A new report out of The New York Times suggests Facebook is gearing up to make a pretty significant change to the way users communicate over the company’s messaging platforms. In the report, it’s said Facebook CEO Mark Zuckerberg has ordered a rebuild of the underlying infrastructure of Messenger, WhatsApp, and Instagram that would allow users of those platforms to message each other across apps. The technical details behind this aren’t known, and no timeline for when the project would be complete wasn’t given.
If this change eventually rolls out to users, it would mean anybody who uses Facebook Messenger, Instagram or WhatsApp would be able to communicate with anybody who uses Facebook’s messaging platforms. So no matter what your preferred messaging method is, you won’t have a problem with staying in touch with friends, family, and anybody else you come in contact with.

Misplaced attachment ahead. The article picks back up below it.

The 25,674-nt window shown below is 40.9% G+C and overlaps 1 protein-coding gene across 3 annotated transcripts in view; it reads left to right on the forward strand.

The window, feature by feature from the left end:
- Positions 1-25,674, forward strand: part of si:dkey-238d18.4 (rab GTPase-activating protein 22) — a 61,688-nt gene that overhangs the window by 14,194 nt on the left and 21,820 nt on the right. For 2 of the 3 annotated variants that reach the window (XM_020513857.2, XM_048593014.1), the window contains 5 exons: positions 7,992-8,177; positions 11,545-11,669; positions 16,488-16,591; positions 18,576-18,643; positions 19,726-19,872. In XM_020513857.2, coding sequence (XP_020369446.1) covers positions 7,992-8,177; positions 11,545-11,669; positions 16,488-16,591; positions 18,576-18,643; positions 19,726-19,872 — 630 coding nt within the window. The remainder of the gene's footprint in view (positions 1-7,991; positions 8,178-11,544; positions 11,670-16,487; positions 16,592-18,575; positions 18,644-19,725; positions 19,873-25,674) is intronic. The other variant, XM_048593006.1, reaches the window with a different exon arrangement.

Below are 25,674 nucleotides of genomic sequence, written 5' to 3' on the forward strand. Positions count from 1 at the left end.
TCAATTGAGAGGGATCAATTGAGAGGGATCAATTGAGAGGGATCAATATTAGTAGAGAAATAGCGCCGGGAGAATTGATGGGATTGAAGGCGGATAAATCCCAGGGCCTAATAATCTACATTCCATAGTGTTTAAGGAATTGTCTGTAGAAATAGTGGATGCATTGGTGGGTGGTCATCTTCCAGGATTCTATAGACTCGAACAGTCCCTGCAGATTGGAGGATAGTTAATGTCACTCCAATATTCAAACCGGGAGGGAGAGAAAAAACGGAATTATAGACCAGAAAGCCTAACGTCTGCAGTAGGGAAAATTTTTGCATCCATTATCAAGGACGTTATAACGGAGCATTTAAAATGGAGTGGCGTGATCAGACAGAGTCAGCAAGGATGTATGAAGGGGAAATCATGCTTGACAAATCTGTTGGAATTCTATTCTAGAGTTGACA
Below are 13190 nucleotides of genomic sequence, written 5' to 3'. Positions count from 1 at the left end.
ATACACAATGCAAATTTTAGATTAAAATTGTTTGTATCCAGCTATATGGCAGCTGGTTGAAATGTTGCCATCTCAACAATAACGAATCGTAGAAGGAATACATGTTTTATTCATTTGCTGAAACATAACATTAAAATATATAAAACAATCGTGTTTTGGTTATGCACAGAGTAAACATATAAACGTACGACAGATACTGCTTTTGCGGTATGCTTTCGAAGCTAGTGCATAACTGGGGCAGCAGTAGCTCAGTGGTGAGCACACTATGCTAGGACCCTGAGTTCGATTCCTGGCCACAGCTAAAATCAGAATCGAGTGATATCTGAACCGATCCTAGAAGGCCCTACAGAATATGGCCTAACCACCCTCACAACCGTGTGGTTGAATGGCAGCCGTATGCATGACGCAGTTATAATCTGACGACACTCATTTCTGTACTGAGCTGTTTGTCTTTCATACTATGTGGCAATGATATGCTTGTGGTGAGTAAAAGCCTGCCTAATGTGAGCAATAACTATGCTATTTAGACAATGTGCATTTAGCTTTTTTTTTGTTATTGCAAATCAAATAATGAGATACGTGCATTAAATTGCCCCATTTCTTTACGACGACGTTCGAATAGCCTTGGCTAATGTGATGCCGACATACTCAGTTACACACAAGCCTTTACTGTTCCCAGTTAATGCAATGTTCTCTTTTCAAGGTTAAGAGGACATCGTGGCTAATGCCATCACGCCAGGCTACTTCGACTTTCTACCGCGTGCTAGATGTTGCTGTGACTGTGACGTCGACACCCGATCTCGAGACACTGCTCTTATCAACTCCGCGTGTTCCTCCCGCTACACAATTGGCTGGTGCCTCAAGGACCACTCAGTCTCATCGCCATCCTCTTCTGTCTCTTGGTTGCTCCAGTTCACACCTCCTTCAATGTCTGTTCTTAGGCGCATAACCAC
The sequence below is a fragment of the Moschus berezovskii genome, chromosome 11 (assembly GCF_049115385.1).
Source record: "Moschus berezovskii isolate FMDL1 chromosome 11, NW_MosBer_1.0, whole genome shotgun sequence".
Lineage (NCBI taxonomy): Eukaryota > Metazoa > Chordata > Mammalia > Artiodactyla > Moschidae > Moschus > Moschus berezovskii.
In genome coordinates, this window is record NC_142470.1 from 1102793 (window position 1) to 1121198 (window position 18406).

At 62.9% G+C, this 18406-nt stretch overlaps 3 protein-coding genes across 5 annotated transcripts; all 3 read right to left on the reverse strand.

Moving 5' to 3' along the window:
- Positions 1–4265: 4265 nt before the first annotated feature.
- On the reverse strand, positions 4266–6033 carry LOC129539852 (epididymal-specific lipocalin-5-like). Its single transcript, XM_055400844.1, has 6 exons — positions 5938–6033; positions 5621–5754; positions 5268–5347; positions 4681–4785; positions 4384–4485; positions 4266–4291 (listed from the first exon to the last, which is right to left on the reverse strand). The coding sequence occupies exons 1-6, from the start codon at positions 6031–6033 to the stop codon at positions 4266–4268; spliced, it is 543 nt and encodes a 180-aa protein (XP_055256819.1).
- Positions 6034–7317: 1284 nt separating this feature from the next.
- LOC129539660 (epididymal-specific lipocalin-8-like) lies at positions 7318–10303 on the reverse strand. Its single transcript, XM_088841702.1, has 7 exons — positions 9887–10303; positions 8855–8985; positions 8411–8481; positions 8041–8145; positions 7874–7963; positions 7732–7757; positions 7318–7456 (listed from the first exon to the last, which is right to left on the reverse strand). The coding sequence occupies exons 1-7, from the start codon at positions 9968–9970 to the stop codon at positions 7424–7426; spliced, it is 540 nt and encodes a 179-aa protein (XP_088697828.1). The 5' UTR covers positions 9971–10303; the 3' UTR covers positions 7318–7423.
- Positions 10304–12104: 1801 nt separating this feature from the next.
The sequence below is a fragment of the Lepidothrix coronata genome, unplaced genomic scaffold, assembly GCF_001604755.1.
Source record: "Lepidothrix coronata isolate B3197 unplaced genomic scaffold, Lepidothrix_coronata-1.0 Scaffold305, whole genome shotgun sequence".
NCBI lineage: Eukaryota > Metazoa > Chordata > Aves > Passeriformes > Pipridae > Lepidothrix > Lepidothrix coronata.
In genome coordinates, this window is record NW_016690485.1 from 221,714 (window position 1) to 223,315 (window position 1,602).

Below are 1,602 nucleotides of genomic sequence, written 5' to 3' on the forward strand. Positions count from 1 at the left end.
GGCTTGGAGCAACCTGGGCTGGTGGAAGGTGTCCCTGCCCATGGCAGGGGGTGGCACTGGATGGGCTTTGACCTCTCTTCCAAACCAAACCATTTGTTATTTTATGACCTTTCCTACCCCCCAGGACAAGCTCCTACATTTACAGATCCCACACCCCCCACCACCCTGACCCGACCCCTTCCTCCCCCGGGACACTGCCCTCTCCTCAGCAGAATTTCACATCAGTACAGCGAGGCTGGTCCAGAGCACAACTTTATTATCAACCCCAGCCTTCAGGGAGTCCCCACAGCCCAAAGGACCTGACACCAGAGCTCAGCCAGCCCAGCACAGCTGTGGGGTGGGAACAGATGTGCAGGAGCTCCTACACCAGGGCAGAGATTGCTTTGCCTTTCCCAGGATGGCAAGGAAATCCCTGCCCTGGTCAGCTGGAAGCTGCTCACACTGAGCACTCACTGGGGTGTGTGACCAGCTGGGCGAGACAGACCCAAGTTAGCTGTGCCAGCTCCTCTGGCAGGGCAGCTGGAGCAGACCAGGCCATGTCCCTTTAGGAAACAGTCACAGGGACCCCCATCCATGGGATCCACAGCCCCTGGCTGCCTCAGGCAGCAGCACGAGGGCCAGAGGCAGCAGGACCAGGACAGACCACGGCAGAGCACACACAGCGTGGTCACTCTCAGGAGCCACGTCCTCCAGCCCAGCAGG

In the same report, NYT also states Zuckerberg has ordered for end-to-end encryption for messages sent in Instagram Direct and Facebook Messenger. The latter already has an option for sending encrypted messages, but it lives in a dedicated mode that not a lot of people actually utilize.
“We want to build the best messaging experiences we can; and people want
This is a big change to the way Facebook’s services work right now. Therefore, don’t expect any user-facing updates to arrive until the distant future. Of course, development updates are expected to surface from Facebook itself, but as far as changes to any of the apps mentioned above, it could be a while until they show up.